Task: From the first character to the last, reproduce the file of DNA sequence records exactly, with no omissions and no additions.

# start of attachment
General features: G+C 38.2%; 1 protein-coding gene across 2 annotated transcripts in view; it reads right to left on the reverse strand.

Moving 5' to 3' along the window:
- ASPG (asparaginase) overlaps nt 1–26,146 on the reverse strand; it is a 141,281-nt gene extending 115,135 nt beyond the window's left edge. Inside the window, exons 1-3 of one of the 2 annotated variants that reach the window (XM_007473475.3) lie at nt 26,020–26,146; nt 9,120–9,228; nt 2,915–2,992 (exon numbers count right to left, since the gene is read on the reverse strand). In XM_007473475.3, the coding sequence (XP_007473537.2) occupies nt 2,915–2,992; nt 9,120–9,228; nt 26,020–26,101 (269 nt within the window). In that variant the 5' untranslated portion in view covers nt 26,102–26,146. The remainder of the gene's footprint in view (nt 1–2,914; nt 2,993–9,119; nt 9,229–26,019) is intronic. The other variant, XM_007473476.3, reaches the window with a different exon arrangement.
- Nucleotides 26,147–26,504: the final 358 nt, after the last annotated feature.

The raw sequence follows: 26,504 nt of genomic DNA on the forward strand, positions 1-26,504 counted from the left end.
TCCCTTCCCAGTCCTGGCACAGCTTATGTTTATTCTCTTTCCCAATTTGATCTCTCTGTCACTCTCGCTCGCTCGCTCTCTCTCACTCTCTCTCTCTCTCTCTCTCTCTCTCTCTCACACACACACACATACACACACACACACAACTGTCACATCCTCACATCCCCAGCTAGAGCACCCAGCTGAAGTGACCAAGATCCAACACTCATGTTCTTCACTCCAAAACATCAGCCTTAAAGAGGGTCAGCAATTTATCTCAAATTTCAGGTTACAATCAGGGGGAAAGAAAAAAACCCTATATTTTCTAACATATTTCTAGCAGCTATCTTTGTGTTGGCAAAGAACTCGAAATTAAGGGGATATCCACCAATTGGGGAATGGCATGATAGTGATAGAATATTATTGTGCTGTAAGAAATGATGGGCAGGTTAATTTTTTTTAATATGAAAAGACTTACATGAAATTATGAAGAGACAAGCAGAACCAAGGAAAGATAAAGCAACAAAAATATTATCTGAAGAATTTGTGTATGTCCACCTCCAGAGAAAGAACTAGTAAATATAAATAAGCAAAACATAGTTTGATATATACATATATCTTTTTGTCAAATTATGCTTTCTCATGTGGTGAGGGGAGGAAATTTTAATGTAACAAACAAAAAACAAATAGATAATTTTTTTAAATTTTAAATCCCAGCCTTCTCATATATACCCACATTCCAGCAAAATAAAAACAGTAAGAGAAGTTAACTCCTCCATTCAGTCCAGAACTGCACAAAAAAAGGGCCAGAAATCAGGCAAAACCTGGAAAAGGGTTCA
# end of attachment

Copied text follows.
General features: G+C 38.2%; 1 protein-coding gene across 2 annotated transcripts in view; it reads right to left on the reverse strand.

Moving 5' to 3' along the window:
- ASPG (asparaginase) overlaps nt 1–26,146 on the reverse strand; it is a 141,281-nt gene extending 115,135 nt beyond the window's left edge. Inside the window, exons 1-3 of one of the 2 annotated variants that reach the window (XM_007473475.3) lie at nt 26,020–26,146; nt 9,120–9,228; nt 2,915–2,992 (exon numbers count right to left, since the gene is read on the reverse strand). In XM_007473475.3, the coding sequence (XP_007473537.2) occupies nt 2,915–2,992; nt 9,120–9,228; nt 26,020–26,101 (269 nt within the window). In that variant the 5' untranslated portion in view covers nt 26,102–26,146. The remainder of the gene's footprint in view (nt 1–2,914; nt 2,993–9,119; nt 9,229–26,019) is intronic. The other variant, XM_007473476.3, reaches the window with a different exon arrangement.
- Nucleotides 26,147–26,504: the final 358 nt, after the last annotated feature.

The raw sequence follows: 26,504 nt of genomic DNA on the forward strand, positions 1-26,504 counted from the left end.
TCCCTTCCCAGTCCTGGCACAGCTTATGTTTATTCTCTTTCCCAATTTGATCTCTCTGTCACTCTCGCTCGCTCGCTCTCTCTCACTCTCTCTCTCTCTCTCTCTCTCTCTCTCTCACACACACACACATACACACACACACACAACTGTCACATCCTCACATCCCCAGCTAGAGCACCCAGCTGAAGTGACCAAGATCCAACACTCATGTTCTTCACTCCAAAACATCAGCCTTAAAGAGGGTCAGCAATTTATCTCAAATTTCAGGTTACAATCAGGGGGAAAGAAAAAAACCCTATATTTTCTAACATATTTCTAGCAGCTATCTTTGTGTTGGCAAAGAACTCGAAATTAAGGGGATATCCACCAATTGGGGAATGGCATGATAGTGATAGAATATTATTGTGCTGTAAGAAATGATGGGCAGGTTAATTTTTTTTAATATGAAAAGACTTACATGAAATTATGAAGAGACAAGCAGAACCAAGGAAAGATAAAGCAACAAAAATATTATCTGAAGAATTTGTGTATGTCCACCTCCAGAGAAAGAACTAGTAAATATAAATAAGCAAAACATAGTTTGATATATACATATATCTTTTTGTCAAATTATGCTTTCTCATGTGGTGAGGGGAGGAAATTTTAATGTAACAAACAAAAAACAAATAGATAATTTTTTTAAATTTTAAATCCCAGCCTTCTCATATATACCCACATTCCAGCAAAATAAAAACAGTAAGAGAAGTTAACTCCTCCATTCAGTCCAGAACTGCACAAAAAAAGGGCCAGAAATCAGGCAAAACCTGGAAAAGGGTTCA